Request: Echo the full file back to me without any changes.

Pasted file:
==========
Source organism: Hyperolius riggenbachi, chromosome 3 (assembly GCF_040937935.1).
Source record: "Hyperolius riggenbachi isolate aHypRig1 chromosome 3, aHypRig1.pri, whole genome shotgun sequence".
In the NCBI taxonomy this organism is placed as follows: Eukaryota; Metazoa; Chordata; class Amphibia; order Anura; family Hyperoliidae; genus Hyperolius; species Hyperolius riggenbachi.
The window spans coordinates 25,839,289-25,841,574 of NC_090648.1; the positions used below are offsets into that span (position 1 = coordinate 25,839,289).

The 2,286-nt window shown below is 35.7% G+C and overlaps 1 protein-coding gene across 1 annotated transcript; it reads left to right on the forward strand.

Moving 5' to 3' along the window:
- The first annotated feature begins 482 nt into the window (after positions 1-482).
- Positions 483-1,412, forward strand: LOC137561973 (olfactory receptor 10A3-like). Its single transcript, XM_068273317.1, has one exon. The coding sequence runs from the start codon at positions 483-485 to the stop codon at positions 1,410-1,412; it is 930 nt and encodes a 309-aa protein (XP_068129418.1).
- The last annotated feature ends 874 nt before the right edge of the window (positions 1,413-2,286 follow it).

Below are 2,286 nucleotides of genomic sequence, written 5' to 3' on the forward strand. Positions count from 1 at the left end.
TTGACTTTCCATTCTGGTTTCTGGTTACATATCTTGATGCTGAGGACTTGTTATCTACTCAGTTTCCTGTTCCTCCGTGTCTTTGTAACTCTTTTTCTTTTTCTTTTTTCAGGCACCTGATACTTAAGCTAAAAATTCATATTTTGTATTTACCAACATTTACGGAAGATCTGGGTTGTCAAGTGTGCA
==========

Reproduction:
Source organism: Hyperolius riggenbachi, chromosome 3 (assembly GCF_040937935.1).
Source record: "Hyperolius riggenbachi isolate aHypRig1 chromosome 3, aHypRig1.pri, whole genome shotgun sequence".
In the NCBI taxonomy this organism is placed as follows: Eukaryota; Metazoa; Chordata; class Amphibia; order Anura; family Hyperoliidae; genus Hyperolius; species Hyperolius riggenbachi.
The window spans coordinates 25,839,289-25,841,574 of NC_090648.1; the positions used below are offsets into that span (position 1 = coordinate 25,839,289).

The 2,286-nt window shown below is 35.7% G+C and overlaps 1 protein-coding gene across 1 annotated transcript; it reads left to right on the forward strand.

Moving 5' to 3' along the window:
- The first annotated feature begins 482 nt into the window (after positions 1-482).
- Positions 483-1,412, forward strand: LOC137561973 (olfactory receptor 10A3-like). Its single transcript, XM_068273317.1, has one exon. The coding sequence runs from the start codon at positions 483-485 to the stop codon at positions 1,410-1,412; it is 930 nt and encodes a 309-aa protein (XP_068129418.1).
- The last annotated feature ends 874 nt before the right edge of the window (positions 1,413-2,286 follow it).

Below are 2,286 nucleotides of genomic sequence, written 5' to 3' on the forward strand. Positions count from 1 at the left end.
TTGACTTTCCATTCTGGTTTCTGGTTACATATCTTGATGCTGAGGACTTGTTATCTACTCAGTTTCCTGTTCCTCCGTGTCTTTGTAACTCTTTTTCTTTTTCTTTTTTCAGGCACCTGATACTTAAGCTAAAAATTCATATTTTGTATTTACCAACATTTACGGAAGATCTGGGTTGTCAAGTGTGCA